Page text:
I also wished that I could have embedded in the post a sound file for the intonation of his voice or even video when he said, “There’s a gazillion things wrong with this world.” It was at the end of our hour allotted period and I really felt like I’d gotten to the bottom of something. It was like as though the more he spoke in the interview, the more the extraneous things fell away and he was naked then, at that point. It was the perfect way to end the interview.


By the last edit, I could see the him that was constituted by the words he spoke, captured by a recording and divided up into sentences by me based on my memory of the experience of the interview. It was a mosaic, with disparate and diverse stones, of different colors, shapes, some are glittery, others are dark, some shiny, that come together to show the face of a young man, one eye is opened larger than the other with words over his features in different tiles:

realm          American bent           music                               Jazz                     have a place

dreamed                        bubble                     campaign                            spearhead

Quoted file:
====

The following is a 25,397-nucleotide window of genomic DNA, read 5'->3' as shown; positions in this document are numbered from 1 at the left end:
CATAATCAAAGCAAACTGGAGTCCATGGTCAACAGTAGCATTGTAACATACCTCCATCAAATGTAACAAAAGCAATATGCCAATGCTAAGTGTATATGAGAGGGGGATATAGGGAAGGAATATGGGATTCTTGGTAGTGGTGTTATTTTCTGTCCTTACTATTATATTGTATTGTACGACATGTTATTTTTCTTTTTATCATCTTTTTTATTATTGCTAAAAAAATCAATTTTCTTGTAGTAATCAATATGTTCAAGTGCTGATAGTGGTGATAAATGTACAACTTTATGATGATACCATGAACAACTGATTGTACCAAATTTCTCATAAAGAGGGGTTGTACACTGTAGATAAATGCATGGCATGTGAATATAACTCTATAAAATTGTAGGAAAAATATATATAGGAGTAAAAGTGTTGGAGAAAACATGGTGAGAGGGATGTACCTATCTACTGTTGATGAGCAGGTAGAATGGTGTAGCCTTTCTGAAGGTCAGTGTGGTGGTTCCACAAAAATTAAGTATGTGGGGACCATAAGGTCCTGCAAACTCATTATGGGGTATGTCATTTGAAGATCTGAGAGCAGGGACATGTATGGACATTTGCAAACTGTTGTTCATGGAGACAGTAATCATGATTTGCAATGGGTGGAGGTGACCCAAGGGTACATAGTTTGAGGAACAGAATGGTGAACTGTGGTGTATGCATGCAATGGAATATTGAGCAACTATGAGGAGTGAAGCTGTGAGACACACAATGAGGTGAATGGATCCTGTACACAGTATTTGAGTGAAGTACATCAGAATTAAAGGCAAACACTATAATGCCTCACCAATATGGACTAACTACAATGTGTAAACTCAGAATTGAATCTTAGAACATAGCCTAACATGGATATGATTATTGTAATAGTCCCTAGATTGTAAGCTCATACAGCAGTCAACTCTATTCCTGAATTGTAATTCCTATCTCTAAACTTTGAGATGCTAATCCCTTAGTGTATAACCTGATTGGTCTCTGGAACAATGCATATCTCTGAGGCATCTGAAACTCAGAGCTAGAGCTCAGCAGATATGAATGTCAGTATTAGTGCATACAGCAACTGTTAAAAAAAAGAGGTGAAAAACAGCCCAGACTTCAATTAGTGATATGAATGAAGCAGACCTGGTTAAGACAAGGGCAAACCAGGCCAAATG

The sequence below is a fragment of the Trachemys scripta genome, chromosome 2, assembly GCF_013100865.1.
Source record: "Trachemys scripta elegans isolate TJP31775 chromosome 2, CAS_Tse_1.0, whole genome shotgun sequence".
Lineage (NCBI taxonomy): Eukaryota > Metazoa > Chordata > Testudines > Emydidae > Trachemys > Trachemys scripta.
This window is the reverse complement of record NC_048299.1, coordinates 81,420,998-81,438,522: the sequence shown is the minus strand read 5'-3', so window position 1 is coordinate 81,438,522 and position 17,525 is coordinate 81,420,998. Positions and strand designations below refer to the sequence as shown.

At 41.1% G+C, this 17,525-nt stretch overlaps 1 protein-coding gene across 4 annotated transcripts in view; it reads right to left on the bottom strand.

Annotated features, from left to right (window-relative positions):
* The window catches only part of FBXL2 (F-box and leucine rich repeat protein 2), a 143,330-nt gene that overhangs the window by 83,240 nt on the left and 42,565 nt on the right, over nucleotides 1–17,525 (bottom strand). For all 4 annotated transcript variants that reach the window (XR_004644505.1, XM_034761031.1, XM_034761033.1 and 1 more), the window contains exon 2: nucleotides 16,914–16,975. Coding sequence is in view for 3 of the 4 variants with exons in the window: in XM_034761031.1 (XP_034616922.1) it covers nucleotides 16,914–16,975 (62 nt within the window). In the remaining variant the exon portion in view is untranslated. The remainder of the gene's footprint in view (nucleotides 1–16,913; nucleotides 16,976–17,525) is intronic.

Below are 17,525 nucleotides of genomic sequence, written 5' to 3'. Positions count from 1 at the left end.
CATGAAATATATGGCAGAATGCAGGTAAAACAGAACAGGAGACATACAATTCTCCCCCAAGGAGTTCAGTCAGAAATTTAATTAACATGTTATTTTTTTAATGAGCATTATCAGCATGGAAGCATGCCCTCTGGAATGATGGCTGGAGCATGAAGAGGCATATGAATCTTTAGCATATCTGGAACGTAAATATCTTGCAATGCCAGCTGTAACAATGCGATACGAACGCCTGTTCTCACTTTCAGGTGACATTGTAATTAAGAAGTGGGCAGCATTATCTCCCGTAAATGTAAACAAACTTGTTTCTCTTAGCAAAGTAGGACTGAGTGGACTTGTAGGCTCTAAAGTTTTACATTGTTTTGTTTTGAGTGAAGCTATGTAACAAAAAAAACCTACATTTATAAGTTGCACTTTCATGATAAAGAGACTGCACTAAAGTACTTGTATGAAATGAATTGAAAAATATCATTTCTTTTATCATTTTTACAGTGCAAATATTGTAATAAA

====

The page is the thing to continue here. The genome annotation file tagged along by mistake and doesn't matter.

our generation                                 the same thing in a different way                 society

education concept               relationships                  skewed                 gazillion dollars

    perspective                                     constraints                             sweet tea

I’m not an artist, though about 12 years earlier, I had a vision of a piece of art illustrating a concept that was informed by the circumstances in my life at that time and a philosophy I was immersed in and trying to grasp. It also was a mosaic. At that time, I had no idea how to go about realizing the vision, so I didn’t. I don’t know what the internet was like then because I didn’t use it much to search, being on the cusp between Generation X and Millennial. However, nowadays, after making the jump, long after most of my friends, from a blackberry to an iPhone, that technology has changed my life. A legitimate generation X’er I know, who loves Madonna, and that’s the one main thing you could say about him, told me as much when I was making the switch and I scoffed. I do stand corrected.

Anyway, I googled “how to make a mosaic.” I read through it, including the handy links to the supplies on an art store website. I then went to my Amazon app (thank you Prime) and ordered an acrylic 8×11 transparent mosaic base, mosaic stones for children, mosaic grout and mosaic adhesive. All the materials cost about $40. I’d wanted a wooden mosaic base, but I could not find one right away. The part that gave me anxiety was cutting mosaic stones and having to get a stone cutter and goggles. The children mosaic stones could be cut with scissors. They worked out great. The whole exercise took maybe 20 minutes.